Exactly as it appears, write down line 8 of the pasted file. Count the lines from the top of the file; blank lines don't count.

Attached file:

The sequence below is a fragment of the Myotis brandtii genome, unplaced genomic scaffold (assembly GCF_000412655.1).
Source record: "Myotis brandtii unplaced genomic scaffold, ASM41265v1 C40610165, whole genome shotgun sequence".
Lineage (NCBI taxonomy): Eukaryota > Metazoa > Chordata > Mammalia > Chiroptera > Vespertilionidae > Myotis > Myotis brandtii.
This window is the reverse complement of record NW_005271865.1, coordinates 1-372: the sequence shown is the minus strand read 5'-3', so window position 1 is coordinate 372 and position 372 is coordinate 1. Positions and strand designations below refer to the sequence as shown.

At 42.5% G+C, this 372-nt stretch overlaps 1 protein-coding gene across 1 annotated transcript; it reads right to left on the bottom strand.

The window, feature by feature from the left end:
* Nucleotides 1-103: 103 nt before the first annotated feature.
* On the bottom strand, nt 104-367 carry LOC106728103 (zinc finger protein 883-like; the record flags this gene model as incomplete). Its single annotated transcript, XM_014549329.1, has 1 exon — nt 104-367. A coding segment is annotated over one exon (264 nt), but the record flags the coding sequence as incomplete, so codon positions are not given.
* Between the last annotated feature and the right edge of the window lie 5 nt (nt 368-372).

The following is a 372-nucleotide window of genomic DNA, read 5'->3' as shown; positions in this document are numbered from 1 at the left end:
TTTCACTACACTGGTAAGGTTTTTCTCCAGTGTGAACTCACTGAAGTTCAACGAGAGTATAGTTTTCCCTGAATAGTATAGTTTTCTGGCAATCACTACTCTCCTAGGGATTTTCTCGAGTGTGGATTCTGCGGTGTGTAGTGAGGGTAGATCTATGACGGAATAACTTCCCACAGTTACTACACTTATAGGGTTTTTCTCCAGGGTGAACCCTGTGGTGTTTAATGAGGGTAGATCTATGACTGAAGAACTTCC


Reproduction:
* On the bottom strand, nt 104-367 carry LOC106728103 (zinc finger protein 883-like; the record flags this gene model as incomplete). Its single annotated transcript, XM_014549329.1, has 1 exon — nt 104-367. A coding segment is annotated over one exon (264 nt), but the record flags the coding sequence as incomplete, so codon positions are not given.